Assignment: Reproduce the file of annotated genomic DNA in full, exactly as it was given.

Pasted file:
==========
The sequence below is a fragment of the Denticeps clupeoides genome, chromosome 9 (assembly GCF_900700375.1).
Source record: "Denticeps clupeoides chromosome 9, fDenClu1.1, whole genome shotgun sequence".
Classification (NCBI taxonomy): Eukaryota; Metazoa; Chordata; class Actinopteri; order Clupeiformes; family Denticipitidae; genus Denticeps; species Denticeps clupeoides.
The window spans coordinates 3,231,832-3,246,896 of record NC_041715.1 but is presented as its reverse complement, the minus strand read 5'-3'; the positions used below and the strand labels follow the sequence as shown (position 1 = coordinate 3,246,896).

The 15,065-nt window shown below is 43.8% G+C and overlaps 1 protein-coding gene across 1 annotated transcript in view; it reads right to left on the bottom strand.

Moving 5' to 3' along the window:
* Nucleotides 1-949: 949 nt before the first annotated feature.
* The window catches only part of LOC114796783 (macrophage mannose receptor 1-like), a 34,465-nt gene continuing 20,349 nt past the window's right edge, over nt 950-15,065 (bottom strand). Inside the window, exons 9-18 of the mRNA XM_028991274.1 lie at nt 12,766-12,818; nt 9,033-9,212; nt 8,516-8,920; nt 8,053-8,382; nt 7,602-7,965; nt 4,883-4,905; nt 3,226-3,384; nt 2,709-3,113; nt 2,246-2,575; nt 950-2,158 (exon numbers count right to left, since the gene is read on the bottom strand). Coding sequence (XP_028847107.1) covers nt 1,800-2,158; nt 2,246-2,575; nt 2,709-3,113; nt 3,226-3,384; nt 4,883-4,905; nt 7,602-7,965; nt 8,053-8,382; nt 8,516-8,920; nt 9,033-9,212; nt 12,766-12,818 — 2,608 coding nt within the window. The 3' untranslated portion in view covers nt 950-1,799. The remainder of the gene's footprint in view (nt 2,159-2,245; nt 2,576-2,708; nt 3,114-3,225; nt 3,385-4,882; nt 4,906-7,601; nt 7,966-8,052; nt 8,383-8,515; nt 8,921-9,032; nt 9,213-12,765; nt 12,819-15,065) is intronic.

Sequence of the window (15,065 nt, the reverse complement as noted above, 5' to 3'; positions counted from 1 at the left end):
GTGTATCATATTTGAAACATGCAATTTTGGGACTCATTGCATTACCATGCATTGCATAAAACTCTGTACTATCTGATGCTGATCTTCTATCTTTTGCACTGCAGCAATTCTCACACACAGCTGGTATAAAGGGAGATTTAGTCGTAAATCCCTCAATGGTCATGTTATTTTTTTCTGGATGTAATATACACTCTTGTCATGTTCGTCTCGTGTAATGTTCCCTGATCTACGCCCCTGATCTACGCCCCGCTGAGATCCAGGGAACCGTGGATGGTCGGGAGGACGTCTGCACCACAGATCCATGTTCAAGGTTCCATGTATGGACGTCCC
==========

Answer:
The sequence below is a fragment of the Denticeps clupeoides genome, chromosome 9 (assembly GCF_900700375.1).
Source record: "Denticeps clupeoides chromosome 9, fDenClu1.1, whole genome shotgun sequence".
Classification (NCBI taxonomy): Eukaryota; Metazoa; Chordata; class Actinopteri; order Clupeiformes; family Denticipitidae; genus Denticeps; species Denticeps clupeoides.
The window spans coordinates 3,231,832-3,246,896 of record NC_041715.1 but is presented as its reverse complement, the minus strand read 5'-3'; the positions used below and the strand labels follow the sequence as shown (position 1 = coordinate 3,246,896).

The 15,065-nt window shown below is 43.8% G+C and overlaps 1 protein-coding gene across 1 annotated transcript in view; it reads right to left on the bottom strand.

Moving 5' to 3' along the window:
* Nucleotides 1-949: 949 nt before the first annotated feature.
* The window catches only part of LOC114796783 (macrophage mannose receptor 1-like), a 34,465-nt gene continuing 20,349 nt past the window's right edge, over nt 950-15,065 (bottom strand). Inside the window, exons 9-18 of the mRNA XM_028991274.1 lie at nt 12,766-12,818; nt 9,033-9,212; nt 8,516-8,920; nt 8,053-8,382; nt 7,602-7,965; nt 4,883-4,905; nt 3,226-3,384; nt 2,709-3,113; nt 2,246-2,575; nt 950-2,158 (exon numbers count right to left, since the gene is read on the bottom strand). Coding sequence (XP_028847107.1) covers nt 1,800-2,158; nt 2,246-2,575; nt 2,709-3,113; nt 3,226-3,384; nt 4,883-4,905; nt 7,602-7,965; nt 8,053-8,382; nt 8,516-8,920; nt 9,033-9,212; nt 12,766-12,818 — 2,608 coding nt within the window. The 3' untranslated portion in view covers nt 950-1,799. The remainder of the gene's footprint in view (nt 2,159-2,245; nt 2,576-2,708; nt 3,114-3,225; nt 3,385-4,882; nt 4,906-7,601; nt 7,966-8,052; nt 8,383-8,515; nt 8,921-9,032; nt 9,213-12,765; nt 12,819-15,065) is intronic.

Sequence of the window (15,065 nt, the reverse complement as noted above, 5' to 3'; positions counted from 1 at the left end):
GTGTATCATATTTGAAACATGCAATTTTGGGACTCATTGCATTACCATGCATTGCATAAAACTCTGTACTATCTGATGCTGATCTTCTATCTTTTGCACTGCAGCAATTCTCACACACAGCTGGTATAAAGGGAGATTTAGTCGTAAATCCCTCAATGGTCATGTTATTTTTTTCTGGATGTAATATACACTCTTGTCATGTTCGTCTCGTGTAATGTTCCCTGATCTACGCCCCTGATCTACGCCCCGCTGAGATCCAGGGAACCGTGGATGGTCGGGAGGACGTCTGCACCACAGATCCATGTTCAAGGTTCCATGTATGGACGTCCC